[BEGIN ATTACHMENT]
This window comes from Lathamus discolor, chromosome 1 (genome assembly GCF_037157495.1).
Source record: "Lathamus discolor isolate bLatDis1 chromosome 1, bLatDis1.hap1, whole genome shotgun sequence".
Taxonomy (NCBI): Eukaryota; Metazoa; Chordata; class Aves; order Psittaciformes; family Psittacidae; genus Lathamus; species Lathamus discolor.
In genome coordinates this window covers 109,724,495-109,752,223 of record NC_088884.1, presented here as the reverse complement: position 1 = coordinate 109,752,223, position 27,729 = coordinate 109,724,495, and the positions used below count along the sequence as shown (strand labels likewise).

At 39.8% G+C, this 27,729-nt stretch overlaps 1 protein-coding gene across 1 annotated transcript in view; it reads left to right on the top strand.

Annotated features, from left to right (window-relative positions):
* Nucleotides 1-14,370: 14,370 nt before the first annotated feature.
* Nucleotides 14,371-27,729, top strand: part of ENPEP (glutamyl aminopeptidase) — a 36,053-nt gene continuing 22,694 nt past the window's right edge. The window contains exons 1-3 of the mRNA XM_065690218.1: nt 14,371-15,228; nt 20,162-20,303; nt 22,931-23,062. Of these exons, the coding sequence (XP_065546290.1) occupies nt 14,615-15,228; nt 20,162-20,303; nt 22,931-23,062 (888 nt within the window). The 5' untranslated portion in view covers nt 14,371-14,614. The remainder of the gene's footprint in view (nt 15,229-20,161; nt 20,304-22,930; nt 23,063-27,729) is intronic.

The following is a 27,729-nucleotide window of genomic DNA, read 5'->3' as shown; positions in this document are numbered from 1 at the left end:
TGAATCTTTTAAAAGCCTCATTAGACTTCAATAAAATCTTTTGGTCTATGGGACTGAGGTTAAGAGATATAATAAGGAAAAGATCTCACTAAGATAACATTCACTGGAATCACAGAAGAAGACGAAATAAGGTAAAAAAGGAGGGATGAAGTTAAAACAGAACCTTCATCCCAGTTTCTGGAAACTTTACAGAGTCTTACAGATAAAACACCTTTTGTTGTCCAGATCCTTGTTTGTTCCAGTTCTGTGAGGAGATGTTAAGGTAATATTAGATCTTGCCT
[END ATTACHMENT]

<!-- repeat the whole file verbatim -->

This window comes from Lathamus discolor, chromosome 1 (genome assembly GCF_037157495.1).
Source record: "Lathamus discolor isolate bLatDis1 chromosome 1, bLatDis1.hap1, whole genome shotgun sequence".
Taxonomy (NCBI): Eukaryota; Metazoa; Chordata; class Aves; order Psittaciformes; family Psittacidae; genus Lathamus; species Lathamus discolor.
In genome coordinates this window covers 109,724,495-109,752,223 of record NC_088884.1, presented here as the reverse complement: position 1 = coordinate 109,752,223, position 27,729 = coordinate 109,724,495, and the positions used below count along the sequence as shown (strand labels likewise).

At 39.8% G+C, this 27,729-nt stretch overlaps 1 protein-coding gene across 1 annotated transcript in view; it reads left to right on the top strand.

Annotated features, from left to right (window-relative positions):
* Nucleotides 1-14,370: 14,370 nt before the first annotated feature.
* Nucleotides 14,371-27,729, top strand: part of ENPEP (glutamyl aminopeptidase) — a 36,053-nt gene continuing 22,694 nt past the window's right edge. The window contains exons 1-3 of the mRNA XM_065690218.1: nt 14,371-15,228; nt 20,162-20,303; nt 22,931-23,062. Of these exons, the coding sequence (XP_065546290.1) occupies nt 14,615-15,228; nt 20,162-20,303; nt 22,931-23,062 (888 nt within the window). The 5' untranslated portion in view covers nt 14,371-14,614. The remainder of the gene's footprint in view (nt 15,229-20,161; nt 20,304-22,930; nt 23,063-27,729) is intronic.

The following is a 27,729-nucleotide window of genomic DNA, read 5'->3' as shown; positions in this document are numbered from 1 at the left end:
TGAATCTTTTAAAAGCCTCATTAGACTTCAATAAAATCTTTTGGTCTATGGGACTGAGGTTAAGAGATATAATAAGGAAAAGATCTCACTAAGATAACATTCACTGGAATCACAGAAGAAGACGAAATAAGGTAAAAAAGGAGGGATGAAGTTAAAACAGAACCTTCATCCCAGTTTCTGGAAACTTTACAGAGTCTTACAGATAAAACACCTTTTGTTGTCCAGATCCTTGTTTGTTCCAGTTCTGTGAGGAGATGTTAAGGTAATATTAGATCTTGCCT